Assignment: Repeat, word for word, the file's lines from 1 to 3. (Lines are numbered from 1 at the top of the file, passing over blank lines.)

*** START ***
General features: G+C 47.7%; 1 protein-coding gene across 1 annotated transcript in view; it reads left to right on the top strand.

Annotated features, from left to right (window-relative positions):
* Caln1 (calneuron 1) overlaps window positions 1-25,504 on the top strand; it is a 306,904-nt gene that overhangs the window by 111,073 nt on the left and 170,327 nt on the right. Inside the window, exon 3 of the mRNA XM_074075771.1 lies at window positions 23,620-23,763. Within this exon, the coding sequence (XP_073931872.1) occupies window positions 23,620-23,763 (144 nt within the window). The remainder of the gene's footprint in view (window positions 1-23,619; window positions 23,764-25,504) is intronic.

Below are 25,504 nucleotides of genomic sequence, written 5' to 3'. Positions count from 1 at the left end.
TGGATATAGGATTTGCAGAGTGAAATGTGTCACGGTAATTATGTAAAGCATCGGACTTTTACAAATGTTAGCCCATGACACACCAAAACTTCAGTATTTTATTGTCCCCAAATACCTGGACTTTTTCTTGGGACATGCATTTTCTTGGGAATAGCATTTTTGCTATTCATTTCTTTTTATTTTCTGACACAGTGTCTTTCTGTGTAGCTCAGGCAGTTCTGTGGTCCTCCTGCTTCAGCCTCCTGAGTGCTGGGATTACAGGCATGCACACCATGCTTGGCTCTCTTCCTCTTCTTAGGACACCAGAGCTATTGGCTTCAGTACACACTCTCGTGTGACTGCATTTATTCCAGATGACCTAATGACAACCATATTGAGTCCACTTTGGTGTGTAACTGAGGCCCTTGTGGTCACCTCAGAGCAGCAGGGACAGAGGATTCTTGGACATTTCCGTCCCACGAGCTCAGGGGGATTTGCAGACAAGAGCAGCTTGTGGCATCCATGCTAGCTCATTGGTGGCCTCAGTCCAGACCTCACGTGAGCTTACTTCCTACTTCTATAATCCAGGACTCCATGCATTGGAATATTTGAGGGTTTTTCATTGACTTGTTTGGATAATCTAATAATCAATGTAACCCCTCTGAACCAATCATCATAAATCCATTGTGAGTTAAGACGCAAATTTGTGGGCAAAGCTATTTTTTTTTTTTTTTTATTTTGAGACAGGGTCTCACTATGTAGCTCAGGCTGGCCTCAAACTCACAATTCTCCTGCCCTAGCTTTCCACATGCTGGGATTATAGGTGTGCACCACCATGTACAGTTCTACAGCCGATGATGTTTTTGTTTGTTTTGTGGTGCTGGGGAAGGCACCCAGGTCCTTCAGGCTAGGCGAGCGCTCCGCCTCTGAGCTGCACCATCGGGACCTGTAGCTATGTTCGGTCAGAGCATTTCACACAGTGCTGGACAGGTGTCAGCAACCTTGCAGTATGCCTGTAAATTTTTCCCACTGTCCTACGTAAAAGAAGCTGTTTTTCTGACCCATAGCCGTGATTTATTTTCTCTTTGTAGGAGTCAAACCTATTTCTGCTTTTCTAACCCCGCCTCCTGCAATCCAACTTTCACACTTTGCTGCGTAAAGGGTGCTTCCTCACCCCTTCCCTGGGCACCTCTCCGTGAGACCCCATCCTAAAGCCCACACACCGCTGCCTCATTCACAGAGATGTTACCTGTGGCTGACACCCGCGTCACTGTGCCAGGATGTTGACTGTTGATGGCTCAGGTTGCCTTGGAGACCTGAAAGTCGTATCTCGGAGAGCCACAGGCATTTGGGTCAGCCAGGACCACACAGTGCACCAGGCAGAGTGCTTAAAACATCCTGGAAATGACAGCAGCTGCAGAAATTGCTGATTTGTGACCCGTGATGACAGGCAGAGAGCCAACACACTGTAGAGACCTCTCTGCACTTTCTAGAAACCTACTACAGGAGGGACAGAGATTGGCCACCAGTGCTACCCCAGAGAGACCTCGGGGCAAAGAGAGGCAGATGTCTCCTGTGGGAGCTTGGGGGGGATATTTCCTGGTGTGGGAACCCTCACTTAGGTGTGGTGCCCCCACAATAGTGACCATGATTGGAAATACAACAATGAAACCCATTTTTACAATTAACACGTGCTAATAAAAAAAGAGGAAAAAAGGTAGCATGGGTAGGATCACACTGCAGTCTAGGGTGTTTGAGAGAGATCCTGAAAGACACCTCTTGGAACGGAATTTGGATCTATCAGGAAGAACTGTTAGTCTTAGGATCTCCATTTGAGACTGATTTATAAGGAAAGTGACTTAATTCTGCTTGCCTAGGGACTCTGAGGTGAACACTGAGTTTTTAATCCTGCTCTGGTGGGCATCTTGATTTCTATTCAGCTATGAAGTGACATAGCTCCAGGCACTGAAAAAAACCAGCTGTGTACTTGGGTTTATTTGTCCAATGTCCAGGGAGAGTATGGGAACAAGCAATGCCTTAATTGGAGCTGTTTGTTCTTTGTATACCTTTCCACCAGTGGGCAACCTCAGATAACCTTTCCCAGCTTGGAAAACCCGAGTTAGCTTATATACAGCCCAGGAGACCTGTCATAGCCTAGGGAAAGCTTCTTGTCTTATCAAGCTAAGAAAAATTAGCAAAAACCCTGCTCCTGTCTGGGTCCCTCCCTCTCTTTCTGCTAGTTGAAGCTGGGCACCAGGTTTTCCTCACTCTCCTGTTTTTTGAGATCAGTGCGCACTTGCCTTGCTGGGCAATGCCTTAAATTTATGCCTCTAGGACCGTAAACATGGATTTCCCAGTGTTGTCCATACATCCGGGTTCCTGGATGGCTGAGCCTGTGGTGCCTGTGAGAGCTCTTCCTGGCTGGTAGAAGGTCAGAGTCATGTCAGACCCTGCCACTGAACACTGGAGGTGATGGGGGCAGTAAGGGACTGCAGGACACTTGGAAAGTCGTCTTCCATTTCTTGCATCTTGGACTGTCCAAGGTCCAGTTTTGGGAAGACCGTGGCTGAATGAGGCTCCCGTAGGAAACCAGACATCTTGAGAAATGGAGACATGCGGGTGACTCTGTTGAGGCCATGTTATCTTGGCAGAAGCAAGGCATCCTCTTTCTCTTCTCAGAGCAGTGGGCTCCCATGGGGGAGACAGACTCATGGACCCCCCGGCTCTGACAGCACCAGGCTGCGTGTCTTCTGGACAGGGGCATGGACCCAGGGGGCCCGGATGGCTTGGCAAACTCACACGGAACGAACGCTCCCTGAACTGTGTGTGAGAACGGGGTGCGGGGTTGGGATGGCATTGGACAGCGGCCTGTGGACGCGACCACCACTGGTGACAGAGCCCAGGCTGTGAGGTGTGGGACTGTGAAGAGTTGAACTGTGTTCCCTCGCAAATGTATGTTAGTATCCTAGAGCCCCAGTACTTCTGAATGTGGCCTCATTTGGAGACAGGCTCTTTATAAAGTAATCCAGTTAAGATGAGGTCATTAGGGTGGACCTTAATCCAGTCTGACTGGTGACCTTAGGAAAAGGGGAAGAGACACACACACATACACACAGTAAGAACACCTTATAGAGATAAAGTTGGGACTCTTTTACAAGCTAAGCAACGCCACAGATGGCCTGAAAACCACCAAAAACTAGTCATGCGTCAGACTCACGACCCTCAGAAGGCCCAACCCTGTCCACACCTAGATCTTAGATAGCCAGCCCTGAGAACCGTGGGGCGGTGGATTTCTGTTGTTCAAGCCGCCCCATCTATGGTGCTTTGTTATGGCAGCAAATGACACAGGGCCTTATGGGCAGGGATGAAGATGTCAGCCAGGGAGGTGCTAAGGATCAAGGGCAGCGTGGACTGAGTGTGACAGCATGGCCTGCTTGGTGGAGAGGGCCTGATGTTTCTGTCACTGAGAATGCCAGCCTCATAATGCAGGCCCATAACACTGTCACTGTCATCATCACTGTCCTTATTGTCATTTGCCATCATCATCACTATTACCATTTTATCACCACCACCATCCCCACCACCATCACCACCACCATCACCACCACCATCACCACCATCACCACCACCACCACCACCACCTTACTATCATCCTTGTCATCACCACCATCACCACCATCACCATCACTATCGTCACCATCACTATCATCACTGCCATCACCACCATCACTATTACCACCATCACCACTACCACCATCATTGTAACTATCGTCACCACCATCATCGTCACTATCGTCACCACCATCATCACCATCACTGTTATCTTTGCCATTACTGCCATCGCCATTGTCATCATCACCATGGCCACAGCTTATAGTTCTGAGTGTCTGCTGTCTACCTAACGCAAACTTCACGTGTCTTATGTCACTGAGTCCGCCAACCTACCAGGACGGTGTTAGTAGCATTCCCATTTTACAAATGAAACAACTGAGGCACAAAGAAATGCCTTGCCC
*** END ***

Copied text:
General features: G+C 47.7%; 1 protein-coding gene across 1 annotated transcript in view; it reads left to right on the top strand.

Annotated features, from left to right (window-relative positions):
* Caln1 (calneuron 1) overlaps window positions 1-25,504 on the top strand; it is a 306,904-nt gene that overhangs the window by 111,073 nt on the left and 170,327 nt on the right. Inside the window, exon 3 of the mRNA XM_074075771.1 lies at window positions 23,620-23,763. Within this exon, the coding sequence (XP_073931872.1) occupies window positions 23,620-23,763 (144 nt within the window). The remainder of the gene's footprint in view (window positions 1-23,619; window positions 23,764-25,504) is intronic.